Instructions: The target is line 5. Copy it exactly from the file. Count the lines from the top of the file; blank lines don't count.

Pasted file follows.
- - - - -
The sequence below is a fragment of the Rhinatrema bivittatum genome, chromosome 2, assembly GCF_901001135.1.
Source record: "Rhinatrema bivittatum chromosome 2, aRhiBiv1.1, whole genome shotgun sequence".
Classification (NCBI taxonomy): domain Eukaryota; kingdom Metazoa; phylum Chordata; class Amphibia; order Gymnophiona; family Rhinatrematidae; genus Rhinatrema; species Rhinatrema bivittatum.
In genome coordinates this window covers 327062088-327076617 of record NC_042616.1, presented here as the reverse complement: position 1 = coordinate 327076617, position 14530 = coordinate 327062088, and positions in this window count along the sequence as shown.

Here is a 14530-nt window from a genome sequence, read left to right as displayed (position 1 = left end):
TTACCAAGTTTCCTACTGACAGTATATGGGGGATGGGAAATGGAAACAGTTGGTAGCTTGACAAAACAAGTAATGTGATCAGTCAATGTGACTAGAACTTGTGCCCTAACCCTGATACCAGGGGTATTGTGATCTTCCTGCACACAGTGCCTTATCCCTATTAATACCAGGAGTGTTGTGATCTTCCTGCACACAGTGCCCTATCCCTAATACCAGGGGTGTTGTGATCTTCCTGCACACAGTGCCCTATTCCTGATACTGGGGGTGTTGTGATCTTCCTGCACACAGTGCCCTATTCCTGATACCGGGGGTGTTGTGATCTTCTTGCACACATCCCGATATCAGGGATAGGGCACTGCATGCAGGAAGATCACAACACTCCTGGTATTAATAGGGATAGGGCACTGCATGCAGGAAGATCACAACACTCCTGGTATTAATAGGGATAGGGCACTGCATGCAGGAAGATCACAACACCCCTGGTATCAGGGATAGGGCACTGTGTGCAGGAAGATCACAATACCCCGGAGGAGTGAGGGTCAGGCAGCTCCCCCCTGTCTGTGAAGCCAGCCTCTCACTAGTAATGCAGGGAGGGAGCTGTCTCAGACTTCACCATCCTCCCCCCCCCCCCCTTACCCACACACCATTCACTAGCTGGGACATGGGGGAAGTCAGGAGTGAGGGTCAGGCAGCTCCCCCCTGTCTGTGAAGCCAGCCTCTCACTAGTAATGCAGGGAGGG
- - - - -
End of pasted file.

Here is a 14530-nt window from a genome sequence, read left to right as displayed (position 1 = left end):